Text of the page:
So you’ve launched your E-Commerce site and everything is going great. You have customers that have started to flow in, you have what is looking like the start of repeated clientele, and it seems like everybody loves what you have to offer. Everything is going amazingly. You wake up one morning, turn on your computer and open your E-commerce management portal. Your username and password combination doesn’t match. “That’s odd”, you think, as you check your email. You see a message from your domain provider – your domain has been blacklisted.
You can’t believe it and read more as you feel a sinking feeling in your stomach. You have been blacklisted as your website was hacked and you compromised your duty to protect your customers. Their credit card data, addresses and emails have all been obtained and you will not get any traffic until you have fixed your vulnerabilities and got your site off the blacklist.
This is the sad reality that many Ecommerce shop owners face when they wake up to check on their business. On average, a hacker attempts to hack your website 58 times a day – you face one cyber attack every 25 minutes. This can be hugely detrimental to your business. If you have clients, they may be wary of your site and lose trust in your brand, which can kill your momentum, end your cash flow, and ultimately cost your company.
You need to keep your E-Commerce site secure for your future and your customers, but how can you do that?
Get an SSL Certificate:
If you’re selling online, then you should definitely have one of these already, provided by your web hosting company. Installing an SSL Certificate enables you to use HTTPS, which is a server link between your visitor’s browsers and your servers. This helps to protect their information against hackers targeting your business. It also gives your site a higher SERP rating, which can hopefully increase your traffic.
Get your customers to be strong:
Hackers can wreak havoc if they have access to just one user’s login information, and it can be a great entry point to steal more data. You should thus make sure that every account your customers create is protected with a very strong password. This is becoming more and more frequent, and users will view it as less of a hassle than you may think. It’s recommended to not let them create an account unless they have a password that contains both an uppercase and lowercase letter, as well as a number and also a symbol.
Know what data you need to store and store it well:
A customer that buys from you becomes vulnerable when they hand over their payment information as this puts you in an opportunity to store it. The potential to lose confidential data is great, and not taking the right precautions can cause your site to be blacklisted. There are two solutions in dealing with such.
Don’t store any sensitive data. You can still have fully functional user accounts without storing sensitive data directly via tokenization. Tokenization uses random numbers taking the place of sensitive data. This means that if a hacker gains access to that data, they are unlikely to be able to use it without your key. This method is also used widely to cut down on credit card fraud.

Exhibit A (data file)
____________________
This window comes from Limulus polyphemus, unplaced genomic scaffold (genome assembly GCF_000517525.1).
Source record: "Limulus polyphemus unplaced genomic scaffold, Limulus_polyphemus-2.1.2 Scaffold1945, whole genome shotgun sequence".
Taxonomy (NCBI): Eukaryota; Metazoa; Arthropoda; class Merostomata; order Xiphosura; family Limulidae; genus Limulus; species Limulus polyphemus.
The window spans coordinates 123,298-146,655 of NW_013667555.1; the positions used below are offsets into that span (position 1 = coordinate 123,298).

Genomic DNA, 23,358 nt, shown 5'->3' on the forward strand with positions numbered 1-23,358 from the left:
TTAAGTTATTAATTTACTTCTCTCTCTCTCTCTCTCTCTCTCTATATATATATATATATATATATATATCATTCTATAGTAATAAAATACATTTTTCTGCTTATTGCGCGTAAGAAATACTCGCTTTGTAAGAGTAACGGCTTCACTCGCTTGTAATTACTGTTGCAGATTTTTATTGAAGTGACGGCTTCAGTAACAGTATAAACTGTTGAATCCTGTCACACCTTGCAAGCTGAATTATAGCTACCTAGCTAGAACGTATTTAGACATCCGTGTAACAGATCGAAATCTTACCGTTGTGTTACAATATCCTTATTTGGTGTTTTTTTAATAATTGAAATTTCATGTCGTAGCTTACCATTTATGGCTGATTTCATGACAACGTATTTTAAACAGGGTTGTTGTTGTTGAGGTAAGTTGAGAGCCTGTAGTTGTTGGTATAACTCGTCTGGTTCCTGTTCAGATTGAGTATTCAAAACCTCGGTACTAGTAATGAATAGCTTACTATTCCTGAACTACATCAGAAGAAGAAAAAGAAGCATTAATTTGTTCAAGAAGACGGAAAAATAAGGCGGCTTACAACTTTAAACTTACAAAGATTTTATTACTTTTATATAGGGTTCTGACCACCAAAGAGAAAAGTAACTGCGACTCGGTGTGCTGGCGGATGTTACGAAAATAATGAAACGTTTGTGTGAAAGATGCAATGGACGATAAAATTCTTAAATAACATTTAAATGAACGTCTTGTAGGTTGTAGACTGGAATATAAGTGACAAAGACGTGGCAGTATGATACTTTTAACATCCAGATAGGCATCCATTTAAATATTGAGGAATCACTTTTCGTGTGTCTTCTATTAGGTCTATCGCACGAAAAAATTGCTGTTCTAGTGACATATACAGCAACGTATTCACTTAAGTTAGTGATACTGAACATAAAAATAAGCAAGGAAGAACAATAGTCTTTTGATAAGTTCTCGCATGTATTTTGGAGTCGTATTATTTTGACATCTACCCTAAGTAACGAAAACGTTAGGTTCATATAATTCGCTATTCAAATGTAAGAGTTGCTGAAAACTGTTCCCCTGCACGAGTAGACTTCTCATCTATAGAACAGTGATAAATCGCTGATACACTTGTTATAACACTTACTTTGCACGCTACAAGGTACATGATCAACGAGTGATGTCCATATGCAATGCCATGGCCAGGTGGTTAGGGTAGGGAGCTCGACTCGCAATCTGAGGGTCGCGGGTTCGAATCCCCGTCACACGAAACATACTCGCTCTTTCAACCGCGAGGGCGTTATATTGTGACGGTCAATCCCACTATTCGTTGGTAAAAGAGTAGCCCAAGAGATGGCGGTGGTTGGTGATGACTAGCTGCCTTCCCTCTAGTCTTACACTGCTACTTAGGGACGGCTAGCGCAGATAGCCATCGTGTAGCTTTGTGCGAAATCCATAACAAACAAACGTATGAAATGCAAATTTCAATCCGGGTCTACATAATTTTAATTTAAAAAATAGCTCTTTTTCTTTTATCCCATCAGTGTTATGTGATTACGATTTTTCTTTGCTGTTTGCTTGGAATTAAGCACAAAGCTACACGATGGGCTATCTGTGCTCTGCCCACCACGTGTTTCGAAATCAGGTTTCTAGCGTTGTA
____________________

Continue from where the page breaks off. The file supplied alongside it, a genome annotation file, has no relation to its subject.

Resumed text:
You can also use a secure storage system. This serves the additional benefit of giving you a secure data storage location that can be used for more than customer data – you can use your own company’s private data as well, including intellectual property. This is a cloud-based storage system that also serves the benefit of preventing you from losing data, which can happen more easily than you think without an optimized tagging system.
It’s recommended that you use an established company, as you should not be handing data out to anybody that is not tried, tested, trusted, and fully secure themselves. A site like www.bytes.co.uk is a good choice, as you want something that offers different server and security options.
Pull-out old plug-ins:
Plug-ins are an entry point to get access to your site and can expose vulnerabilities. Once hackers know about vulnerabilities, plug-in providers update their software and fix the vulnerabilities. You need to stay on top of this, as if you use old plug-ins you could come up on specialist searches. The famous example of this is Google Dorks, which enabled hackers to use Google to find sites with issues ripe for SQL injections.
Be PCI DSS Compliant:
As you own the website, you need to make sure that you can handle the cards your customers trust you with. To do this, you need to be Payment Card Industry Data Security Standard (PCI DSS) compliant. This is a scheme created to help credit card data handling be more protected and more controlled so the chance of fraud is reduced. Businesses that aren’t PCI DSS compliant can face fines, sanctions and loss of privileges, not to mention lawsuits and governmental prosecution for not protecting your customers’ data.
Use a Content Delivery Network:
Back in the old days of the internet, hackers could take down a website using just one command in their laptop’s terminal. They could request data packages from servers in such high numbers that the server would not be able to handle the requests and shut down. These evolved into DDoS attacks, but they’re of little threat now if you use CDNs. CDNs are a distributed group of servers that have physical distance from each other. Using them delivers your web content to your visitor faster and can even identify malware.
Making sure your E-commerce store is secure is essential. If you can not offer your customers the protection from hackers that they need, you can face some serious penalties, and if you are not protected from hackers yourself you can lose everything. You should follow each tip in this guide, as it can give you some serious protection when bundled together.